Post-Lisbon Ireland's EU past is truly a foreign land


INSIDE POLITICS:Ireland has lived in a cocoon in the wake of Lisbon, with few prepared to spell out the consequences, writes Mark Hennessy.

IN HIS darkest moments after the Lisbon Treaty referendum defeat, Taoiseach Brian Cowen must have prayed that voters would, in time, suffer the regrets usual with a hangover. Voters would wake up, understand the significance of their decision and repent, or, at least, thrice deny that they had had anything to do with it, and blame others.

So far, there is precious little sign of it. If anything, a majority seem rather pleased with themselves, convinced that we have shown others the light. Indeed, there is more than a little preening self-regard about it all.

Moreover, some of those who voted Yes would not do so again - if anecdotal evidence and some opinion polling are to be believed - irritated that a democratic vote is meeting with less than respect.

In such a drama, of course, there has to be an interfering, all-knowing foreigner. Step forward, one Nicolas Sarkozy straight from central casting.

Cue self-righteous indignation.

In reality, Sarkozy's major sin before visiting Dublin was to be truthful - even if he did not properly understand Cowen's difficulties fully until he came.

Such sympathy, in so far as it exists at all, will not last long, particularly since the Government has few ideas about how to solve the crisis. So far, too many in Ireland are seeing the post-Lisbon landscape entirely through Irish eyes, refusing to accept that the other 26 have any view worth considering.

By next spring, Ireland faces the dangerous prospect of refusing to sign up for Lisbon, but also refusing to accept a reduction in the size of the European Commission as is required under the Nice Treaty.

True, as the No camp says, Nice made clear that all member states would unanimously have to accept such a decision before it could happen. So far, opinion is divided on what size the commission should be, amid the view that some countries would not be at all unhappy to see the cuts plan shelved.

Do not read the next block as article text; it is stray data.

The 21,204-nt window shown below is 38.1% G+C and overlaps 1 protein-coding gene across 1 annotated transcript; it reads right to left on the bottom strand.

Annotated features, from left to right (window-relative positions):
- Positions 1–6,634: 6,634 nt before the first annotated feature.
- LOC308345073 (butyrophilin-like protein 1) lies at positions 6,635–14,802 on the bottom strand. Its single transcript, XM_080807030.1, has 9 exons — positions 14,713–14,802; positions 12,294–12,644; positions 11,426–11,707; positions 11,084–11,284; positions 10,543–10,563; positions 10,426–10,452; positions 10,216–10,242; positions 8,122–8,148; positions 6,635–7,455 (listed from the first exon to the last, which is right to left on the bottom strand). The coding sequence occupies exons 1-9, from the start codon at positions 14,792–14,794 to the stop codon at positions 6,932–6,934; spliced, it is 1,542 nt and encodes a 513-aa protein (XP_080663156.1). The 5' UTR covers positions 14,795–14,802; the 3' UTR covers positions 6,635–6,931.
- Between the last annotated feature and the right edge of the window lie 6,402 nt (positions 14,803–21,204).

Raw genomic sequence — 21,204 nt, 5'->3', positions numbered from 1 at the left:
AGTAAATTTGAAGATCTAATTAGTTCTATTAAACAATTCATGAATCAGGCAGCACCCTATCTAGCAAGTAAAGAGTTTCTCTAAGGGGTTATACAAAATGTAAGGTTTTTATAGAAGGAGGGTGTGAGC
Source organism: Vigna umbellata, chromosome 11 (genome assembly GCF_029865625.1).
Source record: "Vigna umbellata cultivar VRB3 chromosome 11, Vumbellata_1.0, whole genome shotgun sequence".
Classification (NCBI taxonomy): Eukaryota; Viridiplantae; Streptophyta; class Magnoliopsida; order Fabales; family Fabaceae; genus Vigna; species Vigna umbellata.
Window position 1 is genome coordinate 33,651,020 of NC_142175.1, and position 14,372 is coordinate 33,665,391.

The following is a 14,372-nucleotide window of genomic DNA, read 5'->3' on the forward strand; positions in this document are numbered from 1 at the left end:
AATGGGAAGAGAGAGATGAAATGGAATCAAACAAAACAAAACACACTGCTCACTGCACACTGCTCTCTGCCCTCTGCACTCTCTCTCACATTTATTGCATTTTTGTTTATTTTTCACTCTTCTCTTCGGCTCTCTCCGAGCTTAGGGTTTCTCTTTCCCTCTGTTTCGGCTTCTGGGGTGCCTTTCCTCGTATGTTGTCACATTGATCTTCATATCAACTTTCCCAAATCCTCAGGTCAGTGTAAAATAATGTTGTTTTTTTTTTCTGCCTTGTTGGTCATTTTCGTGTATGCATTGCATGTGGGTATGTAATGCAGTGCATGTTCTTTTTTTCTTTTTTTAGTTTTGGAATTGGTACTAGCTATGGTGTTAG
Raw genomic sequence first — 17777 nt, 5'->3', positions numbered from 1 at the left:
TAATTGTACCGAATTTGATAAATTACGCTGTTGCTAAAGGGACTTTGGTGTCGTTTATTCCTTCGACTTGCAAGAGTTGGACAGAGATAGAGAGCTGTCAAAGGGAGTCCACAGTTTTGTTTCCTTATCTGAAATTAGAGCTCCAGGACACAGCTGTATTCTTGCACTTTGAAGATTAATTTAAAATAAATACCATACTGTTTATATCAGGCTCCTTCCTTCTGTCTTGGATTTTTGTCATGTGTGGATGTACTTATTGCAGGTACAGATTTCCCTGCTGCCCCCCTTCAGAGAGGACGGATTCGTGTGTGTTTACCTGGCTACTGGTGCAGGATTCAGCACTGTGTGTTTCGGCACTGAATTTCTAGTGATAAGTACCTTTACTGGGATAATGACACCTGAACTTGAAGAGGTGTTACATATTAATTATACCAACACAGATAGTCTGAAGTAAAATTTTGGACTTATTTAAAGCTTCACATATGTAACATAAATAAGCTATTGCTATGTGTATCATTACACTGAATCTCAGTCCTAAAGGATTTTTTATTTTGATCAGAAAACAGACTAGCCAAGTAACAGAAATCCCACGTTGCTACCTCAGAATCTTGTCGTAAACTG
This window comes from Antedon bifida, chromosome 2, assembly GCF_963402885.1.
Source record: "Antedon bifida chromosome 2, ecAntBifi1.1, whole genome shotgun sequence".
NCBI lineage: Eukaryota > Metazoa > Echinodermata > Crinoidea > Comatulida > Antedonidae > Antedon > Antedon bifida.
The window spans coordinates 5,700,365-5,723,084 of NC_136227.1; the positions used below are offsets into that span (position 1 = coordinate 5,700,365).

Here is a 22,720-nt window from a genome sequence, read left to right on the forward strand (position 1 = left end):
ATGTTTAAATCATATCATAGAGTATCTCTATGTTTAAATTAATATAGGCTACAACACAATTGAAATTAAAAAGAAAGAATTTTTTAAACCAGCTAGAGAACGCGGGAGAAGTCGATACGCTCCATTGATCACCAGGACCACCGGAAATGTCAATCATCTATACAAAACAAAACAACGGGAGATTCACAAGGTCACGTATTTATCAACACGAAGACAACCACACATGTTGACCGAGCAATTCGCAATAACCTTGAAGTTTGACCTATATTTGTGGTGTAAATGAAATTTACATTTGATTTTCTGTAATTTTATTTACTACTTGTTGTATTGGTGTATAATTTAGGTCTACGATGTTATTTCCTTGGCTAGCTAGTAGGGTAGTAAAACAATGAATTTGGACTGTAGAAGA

If such is the case, Ireland could be lucky. If not, however, Ireland is in serious danger of learning that mice need to be careful when big elephants start moving around the room. For decades Ireland has successfully manoeuvred in occasionally treacherous EU waters by ducking and diving, by hiding behind others' coat-tails and by rarely coming into the full glare of the searchlights.

Those days are gone.

By year's end, every other EU state - unless Ireland gets unbelievably lucky - will have ratified Lisbon, and will sit impatiently tapping the table waiting for Cowen's next move. However, he has few places to go.

He is being told that he cannot get changes to the treaty. And he cannot launch into a new referendum campaign unless he gets serious changes. If he does get such changes, then the No camp can legitimately argue that the Government did a poor deal in the first place, and every other EU state has already said that Lisbon will not be renegotiated by them.

If he gets fig leaves, non-legally binding declarations and such, they will be shown to be such. Back in 1992, Denmark had to come up with a series of opt-outs - with precious little help from other member states - after it rejected the Maastricht Treaty. And a succession of Danish governments have rued the day ever since, and they were ready finally to come back in from the cold in September if Ireland had voted Yes.

Their plan to hold a referendum has had to be cancelled, since the Irish No has made its passage more doubtful. The Danish experience with its opt-outs is interesting, if only because it highlights the danger of erecting fences that can prove in time to have been put in the wrong place.

Even if Cowen could win a second referendum he does not have a prayer of doing so in time for the European Parliament elections to be held under the Lisbon rules.

And his chances of doing so in time to allow the commission to be appointed by Lisbon, rather than Nice, rules are not much better - even if he was to hold a referendum on the same day as the European Parliament elections, as the French proposed last week.

Faced with such a crisis, the EU will, of course, muddle through as it has done for decades. All states could accept that Lisbon is dead and that a new treaty is necessary, though the gods would seriously need to be on Ireland's side for that to happen.

It could, for example, delay appointing a new commission, leaving the existing team in place on a care-and-maintenance basis for some months. But if the rest unite and insist that the commission must be cut, Ireland faces the prospect of learning that the right of veto is limited by the realities of politics.

Some in the Yes camp argue that Ireland will be the one to lose its place at the commission if Nice rules continue to apply next summer. If that happened, Cowen would have little business returning to Ireland at all after an EU summit since, politically, he would be a dead man walking. In fact, if it turned out like that, it is arguable that the rest of the EU would have decided that Ireland was simply not worth the bother.

So far Ireland has lived in a cocoon in the wake of Lisbon, with few prepared to spell out the consequences of our referendum decision.

But there are consequences. The issue is not whether Lisbon is dead, or whether it is not. Rather it is that Ireland's relationship with the EU has changed fundamentally. Whatever else is guaranteed Ireland's EU past is truly a foreign land. If the country does vote again and says Yes - and this is difficult to envisage right now - then Ireland will look profoundly foolish, and chastened. We may, in time, regard that as a small price to pay.